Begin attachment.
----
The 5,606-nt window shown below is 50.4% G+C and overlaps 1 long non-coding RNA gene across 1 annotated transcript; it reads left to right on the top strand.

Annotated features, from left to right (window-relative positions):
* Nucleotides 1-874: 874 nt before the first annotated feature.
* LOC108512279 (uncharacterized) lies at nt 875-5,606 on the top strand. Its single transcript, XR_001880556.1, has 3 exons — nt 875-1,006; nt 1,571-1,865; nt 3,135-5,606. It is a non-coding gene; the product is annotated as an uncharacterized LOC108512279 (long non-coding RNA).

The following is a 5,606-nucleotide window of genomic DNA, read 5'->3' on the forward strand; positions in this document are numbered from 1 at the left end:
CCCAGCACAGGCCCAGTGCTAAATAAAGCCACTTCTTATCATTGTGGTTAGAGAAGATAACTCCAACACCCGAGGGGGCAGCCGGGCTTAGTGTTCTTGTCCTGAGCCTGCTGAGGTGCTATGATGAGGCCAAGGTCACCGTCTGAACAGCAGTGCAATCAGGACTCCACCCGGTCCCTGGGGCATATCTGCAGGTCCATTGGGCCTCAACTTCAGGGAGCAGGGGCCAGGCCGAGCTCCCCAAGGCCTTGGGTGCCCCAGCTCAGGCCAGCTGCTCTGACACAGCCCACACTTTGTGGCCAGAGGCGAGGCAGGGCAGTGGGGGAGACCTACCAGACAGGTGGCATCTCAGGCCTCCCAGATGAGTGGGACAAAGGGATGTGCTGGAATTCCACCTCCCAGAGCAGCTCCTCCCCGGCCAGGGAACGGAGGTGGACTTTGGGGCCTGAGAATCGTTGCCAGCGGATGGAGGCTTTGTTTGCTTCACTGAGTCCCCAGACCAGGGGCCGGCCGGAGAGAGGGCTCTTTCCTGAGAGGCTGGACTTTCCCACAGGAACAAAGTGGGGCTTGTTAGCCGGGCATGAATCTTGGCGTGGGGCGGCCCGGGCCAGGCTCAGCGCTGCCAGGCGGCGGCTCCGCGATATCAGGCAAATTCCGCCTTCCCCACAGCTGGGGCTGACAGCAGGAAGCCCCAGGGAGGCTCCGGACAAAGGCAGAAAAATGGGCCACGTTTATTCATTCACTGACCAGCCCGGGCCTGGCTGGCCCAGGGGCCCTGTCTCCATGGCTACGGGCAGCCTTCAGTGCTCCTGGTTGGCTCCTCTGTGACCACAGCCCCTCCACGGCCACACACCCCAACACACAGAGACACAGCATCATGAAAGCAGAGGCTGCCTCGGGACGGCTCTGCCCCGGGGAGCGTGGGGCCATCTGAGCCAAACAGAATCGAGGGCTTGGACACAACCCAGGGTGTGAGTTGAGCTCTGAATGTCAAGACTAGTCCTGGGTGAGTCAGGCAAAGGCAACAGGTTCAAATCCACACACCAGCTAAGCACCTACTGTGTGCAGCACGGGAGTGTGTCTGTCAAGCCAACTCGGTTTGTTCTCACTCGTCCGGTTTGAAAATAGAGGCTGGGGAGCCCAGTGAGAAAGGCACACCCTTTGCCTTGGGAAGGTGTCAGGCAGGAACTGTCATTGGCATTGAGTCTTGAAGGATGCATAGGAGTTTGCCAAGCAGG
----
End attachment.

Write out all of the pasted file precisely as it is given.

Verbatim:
The 5,606-nt window shown below is 50.4% G+C and overlaps 1 long non-coding RNA gene across 1 annotated transcript; it reads left to right on the top strand.

Annotated features, from left to right (window-relative positions):
* Nucleotides 1-874: 874 nt before the first annotated feature.
* LOC108512279 (uncharacterized) lies at nt 875-5,606 on the top strand. Its single transcript, XR_001880556.1, has 3 exons — nt 875-1,006; nt 1,571-1,865; nt 3,135-5,606. It is a non-coding gene; the product is annotated as an uncharacterized LOC108512279 (long non-coding RNA).

The following is a 5,606-nucleotide window of genomic DNA, read 5'->3' on the forward strand; positions in this document are numbered from 1 at the left end:
CCCAGCACAGGCCCAGTGCTAAATAAAGCCACTTCTTATCATTGTGGTTAGAGAAGATAACTCCAACACCCGAGGGGGCAGCCGGGCTTAGTGTTCTTGTCCTGAGCCTGCTGAGGTGCTATGATGAGGCCAAGGTCACCGTCTGAACAGCAGTGCAATCAGGACTCCACCCGGTCCCTGGGGCATATCTGCAGGTCCATTGGGCCTCAACTTCAGGGAGCAGGGGCCAGGCCGAGCTCCCCAAGGCCTTGGGTGCCCCAGCTCAGGCCAGCTGCTCTGACACAGCCCACACTTTGTGGCCAGAGGCGAGGCAGGGCAGTGGGGGAGACCTACCAGACAGGTGGCATCTCAGGCCTCCCAGATGAGTGGGACAAAGGGATGTGCTGGAATTCCACCTCCCAGAGCAGCTCCTCCCCGGCCAGGGAACGGAGGTGGACTTTGGGGCCTGAGAATCGTTGCCAGCGGATGGAGGCTTTGTTTGCTTCACTGAGTCCCCAGACCAGGGGCCGGCCGGAGAGAGGGCTCTTTCCTGAGAGGCTGGACTTTCCCACAGGAACAAAGTGGGGCTTGTTAGCCGGGCATGAATCTTGGCGTGGGGCGGCCCGGGCCAGGCTCAGCGCTGCCAGGCGGCGGCTCCGCGATATCAGGCAAATTCCGCCTTCCCCACAGCTGGGGCTGACAGCAGGAAGCCCCAGGGAGGCTCCGGACAAAGGCAGAAAAATGGGCCACGTTTATTCATTCACTGACCAGCCCGGGCCTGGCTGGCCCAGGGGCCCTGTCTCCATGGCTACGGGCAGCCTTCAGTGCTCCTGGTTGGCTCCTCTGTGACCACAGCCCCTCCACGGCCACACACCCCAACACACAGAGACACAGCATCATGAAAGCAGAGGCTGCCTCGGGACGGCTCTGCCCCGGGGAGCGTGGGGCCATCTGAGCCAAACAGAATCGAGGGCTTGGACACAACCCAGGGTGTGAGTTGAGCTCTGAATGTCAAGACTAGTCCTGGGTGAGTCAGGCAAAGGCAACAGGTTCAAATCCACACACCAGCTAAGCACCTACTGTGTGCAGCACGGGAGTGTGTCTGTCAAGCCAACTCGGTTTGTTCTCACTCGTCCGGTTTGAAAATAGAGGCTGGGGAGCCCAGTGAGAAAGGCACACCCTTTGCCTTGGGAAGGTGTCAGGCAGGAACTGTCATTGGCATTGAGTCTTGAAGGATGCATAGGAGTTTGCCAAGCAGG